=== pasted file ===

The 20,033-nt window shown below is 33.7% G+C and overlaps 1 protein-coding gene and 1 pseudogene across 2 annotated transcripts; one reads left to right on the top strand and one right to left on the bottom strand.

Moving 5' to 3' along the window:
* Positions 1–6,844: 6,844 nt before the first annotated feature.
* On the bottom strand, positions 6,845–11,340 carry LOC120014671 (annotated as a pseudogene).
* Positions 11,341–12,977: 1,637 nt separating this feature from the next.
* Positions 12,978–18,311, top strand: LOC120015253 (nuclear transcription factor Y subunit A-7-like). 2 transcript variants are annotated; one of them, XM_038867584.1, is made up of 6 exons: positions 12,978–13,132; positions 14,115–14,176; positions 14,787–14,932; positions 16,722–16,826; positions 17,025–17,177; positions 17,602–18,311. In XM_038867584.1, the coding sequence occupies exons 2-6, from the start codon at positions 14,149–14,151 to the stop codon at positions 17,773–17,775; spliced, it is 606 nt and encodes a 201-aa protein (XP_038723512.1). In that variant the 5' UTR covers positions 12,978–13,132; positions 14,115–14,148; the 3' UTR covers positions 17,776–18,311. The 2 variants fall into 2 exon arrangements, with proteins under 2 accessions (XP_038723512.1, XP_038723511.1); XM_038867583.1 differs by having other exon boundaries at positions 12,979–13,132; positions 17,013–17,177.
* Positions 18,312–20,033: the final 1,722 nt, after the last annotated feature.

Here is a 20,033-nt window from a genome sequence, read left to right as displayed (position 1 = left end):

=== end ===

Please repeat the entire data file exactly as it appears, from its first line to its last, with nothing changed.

The 20,033-nt window shown below is 33.7% G+C and overlaps 1 protein-coding gene and 1 pseudogene across 2 annotated transcripts; one reads left to right on the top strand and one right to left on the bottom strand.

Moving 5' to 3' along the window:
* Positions 1–6,844: 6,844 nt before the first annotated feature.
* On the bottom strand, positions 6,845–11,340 carry LOC120014671 (annotated as a pseudogene).
* Positions 11,341–12,977: 1,637 nt separating this feature from the next.
* Positions 12,978–18,311, top strand: LOC120015253 (nuclear transcription factor Y subunit A-7-like). 2 transcript variants are annotated; one of them, XM_038867584.1, is made up of 6 exons: positions 12,978–13,132; positions 14,115–14,176; positions 14,787–14,932; positions 16,722–16,826; positions 17,025–17,177; positions 17,602–18,311. In XM_038867584.1, the coding sequence occupies exons 2-6, from the start codon at positions 14,149–14,151 to the stop codon at positions 17,773–17,775; spliced, it is 606 nt and encodes a 201-aa protein (XP_038723512.1). In that variant the 5' UTR covers positions 12,978–13,132; positions 14,115–14,148; the 3' UTR covers positions 17,776–18,311. The 2 variants fall into 2 exon arrangements, with proteins under 2 accessions (XP_038723512.1, XP_038723511.1); XM_038867583.1 differs by having other exon boundaries at positions 12,979–13,132; positions 17,013–17,177.
* Positions 18,312–20,033: the final 1,722 nt, after the last annotated feature.

Here is a 20,033-nt window from a genome sequence, read left to right as displayed (position 1 = left end):